• Event vendoring – new Tracker Protocol field evn populates through to event_vendor. Previously event_vendor was hardcoded to “com.snowplowanalytics”

4. Other improvements

The other updates in this release are as follows:

  • We have added the raw page_url and page_referrer URIs into the Storage targets, alongside the existing URI-component fields
  • We have updated the StorageLoader so that dvce_timestamp values outside of the standard range can be loaded into Redshift
  • We have updated the event_id field, which contains a UUID, from varchar(38) to char(36)
  • We have changed the DISTKEY for atomic.events in Redshift to be event_id, to optimize for table JOINs which are coming in future Snowplow releases

5. Upgrading

pgrading is a three step process:

  1. Update EmrEtlRunner
  2. Update StorageLoader
  3. Upgrade atomic.events

Let’s take these in term:

5.1 Update EmrEtlRunner

You need to update EmrEtlRunner to the latest code (0.9.1 release) on Github:

$ git clone git://github.com/snowplow/snowplow.git $ git checkout 0.9.1 $ cd snowplow/3-enrich/emr-etl-runner $ bundle install --deployment

You also need to update the config.yml file for EmrEtlRunner to use the latest version of the Hadoop ETL (0.4.0):

:snowplow: :hadoop_etl_version: 0.4.0

Don’t forget to add in the new subnet (VPC) argument too:

:emr: ... :ec2_subnet_id: ADD HERE # Leave blank if not running in VPC

To see a complete example of the EmrEtlRunner config.yml file, see the Github repo.

5.2 Update StorageLoader

You need to upgrade your StorageLoader installation to the latest code (0.9.1) on Github:

$ git clone git://github.com/snowplow/snowplow.git $ git checkout 0.9.1 $ cd snowplow/4-storage/storage-loader $ bundle install --deployment

5.3 Upgrade atomic.events

We have updated the Redshift and Postgres table definitions for atomic.events. You can find the latest versions in the GitHub repository, along with migration scripts to handle the upgrade from recent prior versions. Please review any migration script carefully before running and check that you are happy with how it handles the upgrade.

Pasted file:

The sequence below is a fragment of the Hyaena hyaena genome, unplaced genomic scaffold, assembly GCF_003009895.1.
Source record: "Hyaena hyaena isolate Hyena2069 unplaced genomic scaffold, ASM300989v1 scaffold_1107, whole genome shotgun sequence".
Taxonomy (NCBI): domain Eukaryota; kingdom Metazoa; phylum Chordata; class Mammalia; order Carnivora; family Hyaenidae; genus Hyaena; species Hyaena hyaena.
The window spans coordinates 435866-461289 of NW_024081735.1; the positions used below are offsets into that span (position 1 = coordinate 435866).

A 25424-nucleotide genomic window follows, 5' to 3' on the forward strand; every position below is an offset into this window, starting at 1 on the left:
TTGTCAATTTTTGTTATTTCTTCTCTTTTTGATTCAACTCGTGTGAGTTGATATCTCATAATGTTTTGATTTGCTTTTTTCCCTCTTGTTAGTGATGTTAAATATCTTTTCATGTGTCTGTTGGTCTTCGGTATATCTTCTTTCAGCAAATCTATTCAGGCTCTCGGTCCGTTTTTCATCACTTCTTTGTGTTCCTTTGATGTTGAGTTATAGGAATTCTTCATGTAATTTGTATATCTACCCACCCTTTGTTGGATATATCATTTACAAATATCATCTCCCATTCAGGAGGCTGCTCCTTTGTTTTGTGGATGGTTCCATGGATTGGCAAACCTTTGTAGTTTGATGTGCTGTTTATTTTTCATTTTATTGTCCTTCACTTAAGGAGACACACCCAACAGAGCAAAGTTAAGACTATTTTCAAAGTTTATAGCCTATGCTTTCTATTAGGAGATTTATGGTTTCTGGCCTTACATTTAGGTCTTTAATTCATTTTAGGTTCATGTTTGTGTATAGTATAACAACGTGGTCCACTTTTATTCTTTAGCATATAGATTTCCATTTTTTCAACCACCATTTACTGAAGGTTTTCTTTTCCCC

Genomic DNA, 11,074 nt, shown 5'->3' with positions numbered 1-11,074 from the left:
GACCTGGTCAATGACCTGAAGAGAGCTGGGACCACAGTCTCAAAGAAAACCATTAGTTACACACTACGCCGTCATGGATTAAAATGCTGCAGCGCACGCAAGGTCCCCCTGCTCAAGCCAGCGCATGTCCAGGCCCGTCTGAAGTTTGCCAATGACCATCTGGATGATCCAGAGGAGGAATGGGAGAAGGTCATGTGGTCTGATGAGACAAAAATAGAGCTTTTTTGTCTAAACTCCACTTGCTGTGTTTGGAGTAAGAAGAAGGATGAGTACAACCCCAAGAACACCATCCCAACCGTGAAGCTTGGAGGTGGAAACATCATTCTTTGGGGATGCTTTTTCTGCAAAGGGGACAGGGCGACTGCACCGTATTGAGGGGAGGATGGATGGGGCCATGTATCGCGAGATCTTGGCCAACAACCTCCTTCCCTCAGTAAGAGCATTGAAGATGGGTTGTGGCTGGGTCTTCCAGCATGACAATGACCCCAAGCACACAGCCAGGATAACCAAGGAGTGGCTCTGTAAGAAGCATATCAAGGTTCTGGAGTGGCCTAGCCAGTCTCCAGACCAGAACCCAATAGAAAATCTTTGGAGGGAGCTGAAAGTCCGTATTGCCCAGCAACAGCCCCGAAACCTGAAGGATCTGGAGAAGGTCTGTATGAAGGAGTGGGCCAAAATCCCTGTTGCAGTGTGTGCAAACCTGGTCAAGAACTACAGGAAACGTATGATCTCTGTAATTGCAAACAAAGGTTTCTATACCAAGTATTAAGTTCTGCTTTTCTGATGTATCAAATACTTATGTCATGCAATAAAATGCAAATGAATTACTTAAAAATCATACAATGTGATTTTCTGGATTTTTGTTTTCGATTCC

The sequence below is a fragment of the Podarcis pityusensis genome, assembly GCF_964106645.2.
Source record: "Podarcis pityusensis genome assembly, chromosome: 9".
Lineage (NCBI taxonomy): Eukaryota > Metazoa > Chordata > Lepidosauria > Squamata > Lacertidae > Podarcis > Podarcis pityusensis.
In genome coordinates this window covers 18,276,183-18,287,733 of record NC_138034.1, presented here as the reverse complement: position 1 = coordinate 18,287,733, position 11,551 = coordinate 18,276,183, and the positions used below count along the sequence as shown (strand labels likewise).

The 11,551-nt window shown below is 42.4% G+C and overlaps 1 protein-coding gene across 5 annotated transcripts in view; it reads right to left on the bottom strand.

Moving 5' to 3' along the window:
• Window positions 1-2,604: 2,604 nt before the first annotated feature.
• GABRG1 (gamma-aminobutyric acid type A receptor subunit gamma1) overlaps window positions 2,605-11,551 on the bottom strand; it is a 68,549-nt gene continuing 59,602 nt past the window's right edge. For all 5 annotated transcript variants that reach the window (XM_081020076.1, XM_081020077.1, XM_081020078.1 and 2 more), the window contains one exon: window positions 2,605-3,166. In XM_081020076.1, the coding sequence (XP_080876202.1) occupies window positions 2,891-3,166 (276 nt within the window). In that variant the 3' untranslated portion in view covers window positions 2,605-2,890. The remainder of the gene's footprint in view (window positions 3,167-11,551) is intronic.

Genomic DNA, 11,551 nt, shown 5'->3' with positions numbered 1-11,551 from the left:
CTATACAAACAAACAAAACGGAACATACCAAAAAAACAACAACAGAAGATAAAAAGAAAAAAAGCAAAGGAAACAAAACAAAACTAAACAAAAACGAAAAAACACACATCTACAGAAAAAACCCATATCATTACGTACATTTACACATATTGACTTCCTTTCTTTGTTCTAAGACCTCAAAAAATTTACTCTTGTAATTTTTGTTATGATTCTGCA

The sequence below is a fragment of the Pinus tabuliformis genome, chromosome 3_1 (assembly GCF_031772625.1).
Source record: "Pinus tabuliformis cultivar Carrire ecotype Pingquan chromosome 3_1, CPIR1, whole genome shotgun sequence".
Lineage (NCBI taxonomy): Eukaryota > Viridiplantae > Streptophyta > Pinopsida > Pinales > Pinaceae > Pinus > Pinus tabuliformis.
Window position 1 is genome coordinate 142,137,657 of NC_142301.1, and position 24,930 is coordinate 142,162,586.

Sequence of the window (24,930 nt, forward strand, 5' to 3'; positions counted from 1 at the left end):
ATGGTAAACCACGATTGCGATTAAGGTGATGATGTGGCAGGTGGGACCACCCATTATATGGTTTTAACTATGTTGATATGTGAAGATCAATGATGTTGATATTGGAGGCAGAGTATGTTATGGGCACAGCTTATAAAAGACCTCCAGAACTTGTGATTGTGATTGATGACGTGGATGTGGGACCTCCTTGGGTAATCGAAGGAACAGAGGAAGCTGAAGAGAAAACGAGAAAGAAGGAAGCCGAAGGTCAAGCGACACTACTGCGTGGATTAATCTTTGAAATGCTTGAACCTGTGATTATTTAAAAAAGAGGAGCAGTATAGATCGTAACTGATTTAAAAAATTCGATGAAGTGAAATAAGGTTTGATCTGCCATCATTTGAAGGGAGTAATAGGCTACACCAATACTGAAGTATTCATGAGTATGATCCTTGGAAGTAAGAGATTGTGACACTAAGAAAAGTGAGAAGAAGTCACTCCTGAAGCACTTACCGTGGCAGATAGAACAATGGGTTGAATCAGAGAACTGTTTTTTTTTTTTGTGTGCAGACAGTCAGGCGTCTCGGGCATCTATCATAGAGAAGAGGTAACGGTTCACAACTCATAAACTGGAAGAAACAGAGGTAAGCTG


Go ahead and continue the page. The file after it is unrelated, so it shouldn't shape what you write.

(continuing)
Database Table definition Migration script
Redshift 0.3.0 Migrate from 0.2.2
Postgres 0.2.0 Migrate from 0.1.x

And that’s it! Your upgrade should now be complete.

6. Getting help

As always, if you do run into any issues or don’t understand any of the above changes, please raise an issue or get in touch with us via the usual channels.

For more details on this release, please check out the 0.9.1 Release Notes on GitHub.

7. Roadmap

We are just getting started with our support for custom unstructured events and custom contexts in Snowplow! In coming releases we plan to:

  • Allow you to define the structure of your unstructured events and custom contexts using JSON Schema
  • Add support for validating your unstructured events and contexts against your own JSON Schemas
  • Automatically “shred” your unstructured events and contexts into dedicated Redshift and Postgres tables using JSON Path
  • Add new event types (e.g. link clicks) to Snowplow using custom unstructured events, rather than by extending the Tracker Protocol further

So a huge amount planned! We are super excited about Snowplow being the first open source analytics platform to make the leap into unstructured event analytics.

Stay tuned for further updates on this – and if you would like to read up for what is coming soon, we would encourage checking out this excellent guide to JSON Schema (PDF).

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Alex Dean
Alex Dean

Alex is the Co-founder and CEO of Snowplow.